Fleeing or Eluding a Police Officer in Philadelphia
For some people, getting pulled over by a police officer can be an extremely stressful experience. You might see the flashing lights in your rear-view mirror and immediately start to panic. An innate feeling of fight or flight might overtake your brain due to a flood of emotions and fear. Before you can process your thoughts, you feel your foot pressing on the accelerator and you are fleeing the police officer. We see these cases all of the time, often with motorcyclists due to the fast speeds they can reach on their motorcycles in attempt to outrun the police.
It only take one moment. In a lifetime of choices, making a single wrong decision can turn your whole world upside down. Fleeing or eluding a police officer in Philadelphia can result in thousands of dollars of fines, a suspension of your driver’s license, and years of imprisonment.
However, there are defenses to this charge. It is possible, for example, that you did not realize the police were attempting to stop you. If you are going to fight these charges you will need a good lawyer on your side. The Law Offices of Greg Prosmushkin, P.C. can help you to better understand the nature of these charges and how to contest them in court.
How Do We Handle These Serious Charges?
First off, we need to understand what exactly this offense entails. It may seem self-explanatory, but the burden remains with the state to prove the following:
- The driver willfully failed or refused to bring his vehicle to a stop, or otherwise flees, or attempts to do so, a pursuing officer, and
- When given a visual and audible signal, fails to bring the vehicle to a stop.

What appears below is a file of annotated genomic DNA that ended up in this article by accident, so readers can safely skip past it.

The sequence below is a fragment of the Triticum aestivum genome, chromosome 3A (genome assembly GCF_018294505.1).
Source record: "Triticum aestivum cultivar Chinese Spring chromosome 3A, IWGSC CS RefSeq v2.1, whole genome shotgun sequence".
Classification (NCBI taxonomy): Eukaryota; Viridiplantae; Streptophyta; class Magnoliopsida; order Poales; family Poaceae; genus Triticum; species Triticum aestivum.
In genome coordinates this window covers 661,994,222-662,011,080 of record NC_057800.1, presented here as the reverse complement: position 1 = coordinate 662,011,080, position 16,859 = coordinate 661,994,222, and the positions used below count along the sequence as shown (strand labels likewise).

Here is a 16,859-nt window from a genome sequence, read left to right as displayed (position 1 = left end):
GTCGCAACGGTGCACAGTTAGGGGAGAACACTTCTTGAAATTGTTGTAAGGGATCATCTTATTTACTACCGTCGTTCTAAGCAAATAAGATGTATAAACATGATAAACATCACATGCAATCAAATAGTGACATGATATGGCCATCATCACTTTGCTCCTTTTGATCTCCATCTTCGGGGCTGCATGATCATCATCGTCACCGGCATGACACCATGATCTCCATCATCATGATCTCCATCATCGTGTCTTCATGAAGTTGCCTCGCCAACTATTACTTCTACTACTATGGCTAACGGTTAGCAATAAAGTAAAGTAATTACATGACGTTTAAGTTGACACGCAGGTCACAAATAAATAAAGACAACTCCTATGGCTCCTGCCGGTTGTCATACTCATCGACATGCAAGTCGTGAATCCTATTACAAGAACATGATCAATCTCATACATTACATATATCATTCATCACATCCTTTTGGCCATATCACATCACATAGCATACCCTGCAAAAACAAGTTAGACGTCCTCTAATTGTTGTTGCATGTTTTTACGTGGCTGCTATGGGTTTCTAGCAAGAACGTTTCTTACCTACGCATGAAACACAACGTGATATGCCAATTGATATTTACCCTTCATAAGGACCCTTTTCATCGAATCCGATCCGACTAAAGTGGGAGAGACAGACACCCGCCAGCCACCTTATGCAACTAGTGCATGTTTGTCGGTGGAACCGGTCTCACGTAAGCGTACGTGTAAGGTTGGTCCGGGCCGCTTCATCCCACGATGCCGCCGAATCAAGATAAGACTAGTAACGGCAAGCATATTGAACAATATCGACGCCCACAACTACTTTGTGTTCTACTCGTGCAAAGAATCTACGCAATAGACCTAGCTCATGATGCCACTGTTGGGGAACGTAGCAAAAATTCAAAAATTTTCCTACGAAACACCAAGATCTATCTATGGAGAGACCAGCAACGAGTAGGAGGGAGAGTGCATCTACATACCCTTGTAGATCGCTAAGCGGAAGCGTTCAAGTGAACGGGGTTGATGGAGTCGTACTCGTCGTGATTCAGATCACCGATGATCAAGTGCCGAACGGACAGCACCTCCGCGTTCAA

- The signal may be by hand, voice, emergency lights, or siren.
It is important that you understand what the state has to prove to make its case against you. The Law Offices of Greg Prosmushkin, P.C. can help you to prepare defenses against the charges.
Generally speaking, this crime is classified in Pennsylvania as a Second-Degree misdemeanor; however, these charges may be elevated to a Felony of the Third Degree based upon the presence of certain factors, including:
- Endangering the public or police
- Being under the influence of alcohol
- Crossing state lines
If the crime is graded as a Second-Degree Misdemeanor, an offender will be faced with up to two years in prison, $5,000 in fines, and a one year suspension of their driver’s license. If the grading of the crime is raised to the level of a Third-Degree Felony, on the other hand, an offender will be facing as many as seven years in prison, $15,000 in fines, and a one year suspension of their driver’s license.
With such significant penalties, you need to understand what is at stake, and proceed accordingly. Contact The Law Offices of Greg Prosmushkin, P.C. to set up a free consultation. We will fight to protect your rights.
This content was written on behalf of Greg Prosmushkin.